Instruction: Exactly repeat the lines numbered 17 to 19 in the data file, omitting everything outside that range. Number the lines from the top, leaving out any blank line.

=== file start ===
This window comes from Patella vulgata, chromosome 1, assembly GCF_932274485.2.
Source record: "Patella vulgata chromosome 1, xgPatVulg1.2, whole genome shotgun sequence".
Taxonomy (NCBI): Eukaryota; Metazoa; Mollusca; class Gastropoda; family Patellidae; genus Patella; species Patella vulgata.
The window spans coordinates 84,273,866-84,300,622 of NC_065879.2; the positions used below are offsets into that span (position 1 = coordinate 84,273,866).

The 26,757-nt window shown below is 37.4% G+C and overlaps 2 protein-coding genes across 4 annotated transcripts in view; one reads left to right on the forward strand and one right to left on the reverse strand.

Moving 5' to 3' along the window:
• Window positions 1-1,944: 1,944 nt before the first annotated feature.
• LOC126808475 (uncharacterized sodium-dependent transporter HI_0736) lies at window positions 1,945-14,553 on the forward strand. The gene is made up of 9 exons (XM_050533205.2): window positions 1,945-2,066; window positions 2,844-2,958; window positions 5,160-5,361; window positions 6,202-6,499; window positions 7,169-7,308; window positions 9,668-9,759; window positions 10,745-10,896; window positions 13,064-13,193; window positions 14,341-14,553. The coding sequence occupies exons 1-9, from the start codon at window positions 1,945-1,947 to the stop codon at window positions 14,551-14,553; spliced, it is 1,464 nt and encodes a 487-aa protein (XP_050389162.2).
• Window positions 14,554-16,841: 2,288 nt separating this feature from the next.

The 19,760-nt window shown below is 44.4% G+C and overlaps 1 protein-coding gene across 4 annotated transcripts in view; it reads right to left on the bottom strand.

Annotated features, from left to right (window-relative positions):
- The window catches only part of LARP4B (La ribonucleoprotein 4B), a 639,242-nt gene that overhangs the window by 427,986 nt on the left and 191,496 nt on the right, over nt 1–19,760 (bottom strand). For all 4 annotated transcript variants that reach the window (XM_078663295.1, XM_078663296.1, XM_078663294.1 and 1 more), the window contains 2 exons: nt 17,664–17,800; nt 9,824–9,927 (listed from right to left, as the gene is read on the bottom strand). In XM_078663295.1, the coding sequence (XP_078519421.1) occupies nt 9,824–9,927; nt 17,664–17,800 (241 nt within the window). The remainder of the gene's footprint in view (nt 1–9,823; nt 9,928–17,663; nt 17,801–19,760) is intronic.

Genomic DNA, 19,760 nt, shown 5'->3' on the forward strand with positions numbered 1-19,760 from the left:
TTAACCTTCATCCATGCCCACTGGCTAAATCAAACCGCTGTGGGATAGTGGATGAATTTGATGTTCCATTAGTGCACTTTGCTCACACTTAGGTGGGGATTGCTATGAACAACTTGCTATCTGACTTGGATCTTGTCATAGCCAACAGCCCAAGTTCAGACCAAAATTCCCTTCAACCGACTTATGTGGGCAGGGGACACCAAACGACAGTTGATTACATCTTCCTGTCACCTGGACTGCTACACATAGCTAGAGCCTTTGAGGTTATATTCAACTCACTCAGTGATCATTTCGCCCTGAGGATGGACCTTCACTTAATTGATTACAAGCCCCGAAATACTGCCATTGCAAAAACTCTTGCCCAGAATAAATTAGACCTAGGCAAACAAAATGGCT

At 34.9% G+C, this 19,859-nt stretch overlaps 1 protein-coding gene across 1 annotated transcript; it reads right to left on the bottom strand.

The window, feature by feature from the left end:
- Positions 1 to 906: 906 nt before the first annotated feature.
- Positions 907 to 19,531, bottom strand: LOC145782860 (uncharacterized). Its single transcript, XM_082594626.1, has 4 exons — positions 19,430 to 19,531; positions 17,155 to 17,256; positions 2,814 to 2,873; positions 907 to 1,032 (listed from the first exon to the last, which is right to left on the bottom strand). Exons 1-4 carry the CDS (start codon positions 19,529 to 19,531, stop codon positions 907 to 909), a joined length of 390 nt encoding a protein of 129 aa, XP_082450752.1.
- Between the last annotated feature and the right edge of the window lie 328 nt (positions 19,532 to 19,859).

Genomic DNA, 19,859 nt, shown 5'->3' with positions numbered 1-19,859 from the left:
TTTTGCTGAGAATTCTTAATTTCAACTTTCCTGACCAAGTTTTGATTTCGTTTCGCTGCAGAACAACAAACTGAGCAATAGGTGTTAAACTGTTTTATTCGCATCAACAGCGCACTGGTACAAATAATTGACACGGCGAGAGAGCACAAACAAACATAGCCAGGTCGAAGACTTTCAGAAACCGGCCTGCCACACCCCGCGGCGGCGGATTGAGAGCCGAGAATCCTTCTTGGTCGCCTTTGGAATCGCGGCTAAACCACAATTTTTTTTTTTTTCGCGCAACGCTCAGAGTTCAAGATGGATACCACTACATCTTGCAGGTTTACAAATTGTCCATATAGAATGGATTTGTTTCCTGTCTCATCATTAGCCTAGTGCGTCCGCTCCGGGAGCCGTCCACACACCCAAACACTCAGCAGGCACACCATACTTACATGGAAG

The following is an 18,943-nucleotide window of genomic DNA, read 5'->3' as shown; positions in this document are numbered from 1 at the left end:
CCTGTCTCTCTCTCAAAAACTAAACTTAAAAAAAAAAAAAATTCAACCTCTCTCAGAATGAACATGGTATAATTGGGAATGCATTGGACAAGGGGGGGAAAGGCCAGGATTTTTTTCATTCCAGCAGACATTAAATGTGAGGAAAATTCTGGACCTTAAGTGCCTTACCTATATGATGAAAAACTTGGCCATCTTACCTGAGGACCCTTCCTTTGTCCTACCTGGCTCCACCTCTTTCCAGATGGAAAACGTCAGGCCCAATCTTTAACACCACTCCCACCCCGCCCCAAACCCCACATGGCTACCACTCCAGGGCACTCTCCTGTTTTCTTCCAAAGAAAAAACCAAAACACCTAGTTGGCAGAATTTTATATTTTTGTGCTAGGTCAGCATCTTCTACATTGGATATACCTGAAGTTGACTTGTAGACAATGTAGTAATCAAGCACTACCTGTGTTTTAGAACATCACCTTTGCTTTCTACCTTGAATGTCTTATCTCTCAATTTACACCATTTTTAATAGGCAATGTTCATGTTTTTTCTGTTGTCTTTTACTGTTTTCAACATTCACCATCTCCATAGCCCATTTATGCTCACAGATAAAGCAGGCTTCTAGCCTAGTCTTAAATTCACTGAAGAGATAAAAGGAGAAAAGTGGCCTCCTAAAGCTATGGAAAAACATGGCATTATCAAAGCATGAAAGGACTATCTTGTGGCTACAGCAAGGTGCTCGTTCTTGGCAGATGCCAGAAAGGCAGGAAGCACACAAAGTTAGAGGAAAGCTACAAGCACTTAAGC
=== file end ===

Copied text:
- Positions 1 to 906: 906 nt before the first annotated feature.
- Positions 907 to 19,531, bottom strand: LOC145782860 (uncharacterized). Its single transcript, XM_082594626.1, has 4 exons — positions 19,430 to 19,531; positions 17,155 to 17,256; positions 2,814 to 2,873; positions 907 to 1,032 (listed from the first exon to the last, which is right to left on the bottom strand). Exons 1-4 carry the CDS (start codon positions 19,529 to 19,531, stop codon positions 907 to 909), a joined length of 390 nt encoding a protein of 129 aa, XP_082450752.1.
- Between the last annotated feature and the right edge of the window lie 328 nt (positions 19,532 to 19,859).